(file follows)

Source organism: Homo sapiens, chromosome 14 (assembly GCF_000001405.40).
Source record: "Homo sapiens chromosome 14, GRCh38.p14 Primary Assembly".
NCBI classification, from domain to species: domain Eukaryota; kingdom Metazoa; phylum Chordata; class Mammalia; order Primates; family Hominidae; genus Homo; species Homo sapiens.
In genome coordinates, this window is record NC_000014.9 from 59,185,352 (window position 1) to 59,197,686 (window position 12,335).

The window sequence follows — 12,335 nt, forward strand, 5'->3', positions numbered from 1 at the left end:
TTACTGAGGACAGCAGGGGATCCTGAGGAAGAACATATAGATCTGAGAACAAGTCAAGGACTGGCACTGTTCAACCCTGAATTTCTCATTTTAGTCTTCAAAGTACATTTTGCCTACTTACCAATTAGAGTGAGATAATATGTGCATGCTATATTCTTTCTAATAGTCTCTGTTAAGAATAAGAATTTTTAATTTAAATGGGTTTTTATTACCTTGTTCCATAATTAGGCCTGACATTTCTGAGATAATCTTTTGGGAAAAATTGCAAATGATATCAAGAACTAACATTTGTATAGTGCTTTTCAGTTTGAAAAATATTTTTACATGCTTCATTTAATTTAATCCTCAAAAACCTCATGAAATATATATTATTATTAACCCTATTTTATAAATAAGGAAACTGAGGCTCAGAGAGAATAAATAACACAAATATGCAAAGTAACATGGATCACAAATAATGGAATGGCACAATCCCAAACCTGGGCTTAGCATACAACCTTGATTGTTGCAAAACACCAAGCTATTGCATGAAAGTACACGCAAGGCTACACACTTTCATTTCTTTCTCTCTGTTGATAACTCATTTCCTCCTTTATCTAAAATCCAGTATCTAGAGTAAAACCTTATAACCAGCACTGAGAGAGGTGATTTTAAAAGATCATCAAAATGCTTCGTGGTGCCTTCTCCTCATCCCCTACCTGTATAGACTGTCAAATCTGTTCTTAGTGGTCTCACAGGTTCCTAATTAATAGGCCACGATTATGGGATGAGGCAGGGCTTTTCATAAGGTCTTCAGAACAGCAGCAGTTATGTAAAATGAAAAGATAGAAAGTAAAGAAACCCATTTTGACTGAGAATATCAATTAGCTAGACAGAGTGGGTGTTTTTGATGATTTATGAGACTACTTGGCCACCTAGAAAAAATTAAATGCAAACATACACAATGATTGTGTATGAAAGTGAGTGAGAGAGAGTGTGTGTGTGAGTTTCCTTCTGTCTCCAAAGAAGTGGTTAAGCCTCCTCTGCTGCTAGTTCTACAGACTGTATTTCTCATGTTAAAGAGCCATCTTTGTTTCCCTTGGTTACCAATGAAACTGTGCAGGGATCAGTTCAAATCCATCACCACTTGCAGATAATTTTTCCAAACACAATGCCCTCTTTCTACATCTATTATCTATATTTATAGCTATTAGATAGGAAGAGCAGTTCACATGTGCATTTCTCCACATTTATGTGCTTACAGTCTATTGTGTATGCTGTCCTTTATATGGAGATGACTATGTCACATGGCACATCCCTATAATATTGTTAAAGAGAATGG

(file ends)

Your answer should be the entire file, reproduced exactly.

Source organism: Homo sapiens, chromosome 14 (assembly GCF_000001405.40).
Source record: "Homo sapiens chromosome 14, GRCh38.p14 Primary Assembly".
NCBI classification, from domain to species: domain Eukaryota; kingdom Metazoa; phylum Chordata; class Mammalia; order Primates; family Hominidae; genus Homo; species Homo sapiens.
In genome coordinates, this window is record NC_000014.9 from 59,185,352 (window position 1) to 59,197,686 (window position 12,335).

The window sequence follows — 12,335 nt, forward strand, 5'->3', positions numbered from 1 at the left end:
TTACTGAGGACAGCAGGGGATCCTGAGGAAGAACATATAGATCTGAGAACAAGTCAAGGACTGGCACTGTTCAACCCTGAATTTCTCATTTTAGTCTTCAAAGTACATTTTGCCTACTTACCAATTAGAGTGAGATAATATGTGCATGCTATATTCTTTCTAATAGTCTCTGTTAAGAATAAGAATTTTTAATTTAAATGGGTTTTTATTACCTTGTTCCATAATTAGGCCTGACATTTCTGAGATAATCTTTTGGGAAAAATTGCAAATGATATCAAGAACTAACATTTGTATAGTGCTTTTCAGTTTGAAAAATATTTTTACATGCTTCATTTAATTTAATCCTCAAAAACCTCATGAAATATATATTATTATTAACCCTATTTTATAAATAAGGAAACTGAGGCTCAGAGAGAATAAATAACACAAATATGCAAAGTAACATGGATCACAAATAATGGAATGGCACAATCCCAAACCTGGGCTTAGCATACAACCTTGATTGTTGCAAAACACCAAGCTATTGCATGAAAGTACACGCAAGGCTACACACTTTCATTTCTTTCTCTCTGTTGATAACTCATTTCCTCCTTTATCTAAAATCCAGTATCTAGAGTAAAACCTTATAACCAGCACTGAGAGAGGTGATTTTAAAAGATCATCAAAATGCTTCGTGGTGCCTTCTCCTCATCCCCTACCTGTATAGACTGTCAAATCTGTTCTTAGTGGTCTCACAGGTTCCTAATTAATAGGCCACGATTATGGGATGAGGCAGGGCTTTTCATAAGGTCTTCAGAACAGCAGCAGTTATGTAAAATGAAAAGATAGAAAGTAAAGAAACCCATTTTGACTGAGAATATCAATTAGCTAGACAGAGTGGGTGTTTTTGATGATTTATGAGACTACTTGGCCACCTAGAAAAAATTAAATGCAAACATACACAATGATTGTGTATGAAAGTGAGTGAGAGAGAGTGTGTGTGTGAGTTTCCTTCTGTCTCCAAAGAAGTGGTTAAGCCTCCTCTGCTGCTAGTTCTACAGACTGTATTTCTCATGTTAAAGAGCCATCTTTGTTTCCCTTGGTTACCAATGAAACTGTGCAGGGATCAGTTCAAATCCATCACCACTTGCAGATAATTTTTCCAAACACAATGCCCTCTTTCTACATCTATTATCTATATTTATAGCTATTAGATAGGAAGAGCAGTTCACATGTGCATTTCTCCACATTTATGTGCTTACAGTCTATTGTGTATGCTGTCCTTTATATGGAGATGACTATGTCACATGGCACATCCCTATAATATTGTTAAAGAGAATGG